Is the Jeep Wrangler and Jeep Cherokee "track bar" a serious dangerous defect causing a Jeep "Death Wobble"?
When I first heard about this issue from a police officer friend of mine who has a Jeep, I thought that Jeep should be held responsible for the danger of crashing which arises when the driver of a Jeep hits a bump on the road, thereby sending the Jeep into a wobble or vibration.
I'm surprised now to learn that after all the reports, Jeep continues to claim that tires are the issue, and Jeep won’t take responsibility. Apparently, consumers and other people are getting injured by wobbly Jeeps and this issue is becoming increasingly widespread.
It would seem that Jeep is attempting to shift responsibility for safety to the owners of the faulty vehicles, a practice which is not supported by the law of California or any other state.
Chrysler, the owner of Jeep, is not admitting its responsibility for this problem, and the consumers are having to pay for a fix.
As a San Francisco Automobile Accident Attorney, I wanted to alert the public to this alarming "death wobble" effect, and it is my hope that I can help spread the word, thereby maybe preventing potential injuries. Even though I know of no fatalities so far, public records do link the Jeep wobble problem to some serious accidents and serious personal injuries.
Specifically, when the Jeep makes certain turns or hits a bump, usually at highway speeds, a violent shaking occurs in the front end of the car, causing the potential for the driver to lose control.
Videos from YouTube show how frequently it happens to some Jeep owners. While the front end feels like it's going to shake apart, the driver seems to be on a thrill ride, rather than in a safe automobile meant for families.
Despite Chrysler's refusal to accept responsibility, they did admit that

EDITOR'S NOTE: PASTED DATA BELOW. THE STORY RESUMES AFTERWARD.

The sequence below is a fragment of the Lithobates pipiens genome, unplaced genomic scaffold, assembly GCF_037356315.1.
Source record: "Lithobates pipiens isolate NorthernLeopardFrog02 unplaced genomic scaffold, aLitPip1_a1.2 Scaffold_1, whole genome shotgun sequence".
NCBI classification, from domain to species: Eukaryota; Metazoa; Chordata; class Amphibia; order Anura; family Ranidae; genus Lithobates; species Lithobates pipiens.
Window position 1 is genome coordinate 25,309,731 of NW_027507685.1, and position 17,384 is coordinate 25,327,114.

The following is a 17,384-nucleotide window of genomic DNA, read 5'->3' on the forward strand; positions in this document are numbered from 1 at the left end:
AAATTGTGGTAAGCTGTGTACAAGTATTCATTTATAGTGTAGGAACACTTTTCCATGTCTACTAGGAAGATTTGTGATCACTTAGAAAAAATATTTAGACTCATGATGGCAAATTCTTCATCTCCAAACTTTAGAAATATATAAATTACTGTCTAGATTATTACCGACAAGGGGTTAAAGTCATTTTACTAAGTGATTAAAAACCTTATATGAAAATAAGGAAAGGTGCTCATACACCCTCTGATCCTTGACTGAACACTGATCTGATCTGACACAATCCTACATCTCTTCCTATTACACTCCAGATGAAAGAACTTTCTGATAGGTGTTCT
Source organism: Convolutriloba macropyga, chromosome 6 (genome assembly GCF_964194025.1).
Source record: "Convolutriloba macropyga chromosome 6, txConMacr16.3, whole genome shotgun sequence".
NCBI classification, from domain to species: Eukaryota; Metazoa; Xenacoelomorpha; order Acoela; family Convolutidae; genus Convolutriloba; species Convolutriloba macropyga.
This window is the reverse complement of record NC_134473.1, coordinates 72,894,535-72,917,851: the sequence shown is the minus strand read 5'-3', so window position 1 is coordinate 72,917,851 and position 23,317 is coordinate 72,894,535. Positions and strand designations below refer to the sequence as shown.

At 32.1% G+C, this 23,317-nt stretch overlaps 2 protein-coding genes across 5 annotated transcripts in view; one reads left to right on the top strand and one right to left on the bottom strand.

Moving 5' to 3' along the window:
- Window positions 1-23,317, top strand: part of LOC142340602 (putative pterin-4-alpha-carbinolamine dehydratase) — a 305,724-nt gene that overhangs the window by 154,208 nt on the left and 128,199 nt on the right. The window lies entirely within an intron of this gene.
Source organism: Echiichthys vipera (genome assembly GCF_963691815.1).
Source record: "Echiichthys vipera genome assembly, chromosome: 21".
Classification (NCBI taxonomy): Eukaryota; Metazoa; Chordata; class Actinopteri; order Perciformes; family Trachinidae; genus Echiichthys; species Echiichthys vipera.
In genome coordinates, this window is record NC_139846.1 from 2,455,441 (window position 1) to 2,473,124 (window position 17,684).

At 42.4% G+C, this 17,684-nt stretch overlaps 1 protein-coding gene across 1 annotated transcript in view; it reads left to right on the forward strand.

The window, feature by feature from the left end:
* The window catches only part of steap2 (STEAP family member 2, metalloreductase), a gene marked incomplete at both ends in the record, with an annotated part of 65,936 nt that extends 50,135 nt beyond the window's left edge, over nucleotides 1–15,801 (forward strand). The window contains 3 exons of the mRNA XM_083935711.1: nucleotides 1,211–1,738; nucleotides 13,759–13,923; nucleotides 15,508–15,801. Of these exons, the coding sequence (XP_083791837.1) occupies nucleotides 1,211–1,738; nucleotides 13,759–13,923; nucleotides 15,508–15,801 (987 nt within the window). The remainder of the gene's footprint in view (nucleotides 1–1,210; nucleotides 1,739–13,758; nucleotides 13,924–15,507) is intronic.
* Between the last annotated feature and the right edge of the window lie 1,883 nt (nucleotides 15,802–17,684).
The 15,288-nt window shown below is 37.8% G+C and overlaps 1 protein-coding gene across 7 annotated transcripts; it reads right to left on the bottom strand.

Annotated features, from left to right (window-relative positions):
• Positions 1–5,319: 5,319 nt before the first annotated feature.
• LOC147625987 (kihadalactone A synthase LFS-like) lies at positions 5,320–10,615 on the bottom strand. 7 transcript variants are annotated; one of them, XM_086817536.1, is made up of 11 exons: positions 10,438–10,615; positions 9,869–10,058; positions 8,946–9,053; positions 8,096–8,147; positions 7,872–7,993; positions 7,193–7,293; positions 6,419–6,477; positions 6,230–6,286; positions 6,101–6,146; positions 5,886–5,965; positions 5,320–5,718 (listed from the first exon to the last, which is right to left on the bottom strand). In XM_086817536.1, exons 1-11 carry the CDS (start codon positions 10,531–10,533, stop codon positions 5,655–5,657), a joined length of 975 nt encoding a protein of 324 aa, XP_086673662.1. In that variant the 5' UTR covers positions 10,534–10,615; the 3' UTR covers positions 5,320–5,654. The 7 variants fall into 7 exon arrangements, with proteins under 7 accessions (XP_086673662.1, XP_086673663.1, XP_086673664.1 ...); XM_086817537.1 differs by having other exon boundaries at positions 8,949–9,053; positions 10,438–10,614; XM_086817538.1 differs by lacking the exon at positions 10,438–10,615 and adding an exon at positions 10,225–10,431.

"vehicles equipped with a solid axle can be susceptible to this condition."
Who would in their right mind purchase an automobile if they knew in advance this would occur? Even though Jeep is saying the problem can be fixed, consumers deserve to purchase a vehicle that works safely from the start. And once a manufacturer learns of a potential danger from its product, they should pay to fix the problem, not force the cost onto the consumer.
It's time for Jeep to recall these defective vehicles and fix all of them.
Even NHTSA is involved and is reviewing consumer complaints as they come in.
They plan to act “when necessary”. As of now, NHTSA hesitates, stating that the problem is only intermittent and that the vehicle remains controllable.
Well, check out the video. Does that look like driver control? Since when does a wobble have to always cause a crash before the government will do what is right? If enough consumers complain, will something be done? I hope that this dangerous defect is corrected before someone is killed by this dangerous product.
About the author: Claude Wyle is an aggressive advocate for San Francisco product safety. Claude has decades of experience representing those harmed by the wrongful conduct of others, and, as a San Francisco Product Liability Attorney, has fought to protect the rights of injured individuals throughout his legal career.
Claude A. Wyle is a partner of Choulos Choulos, and Wyle, a San Francisco based law firm dedicated to representing clients who have been injured by the wrongful conduct of individuals, corporations, public entities, and businesses. Mr. Wyle also frequently sits as a Judge Pro Tem for the city and county of San Francisco.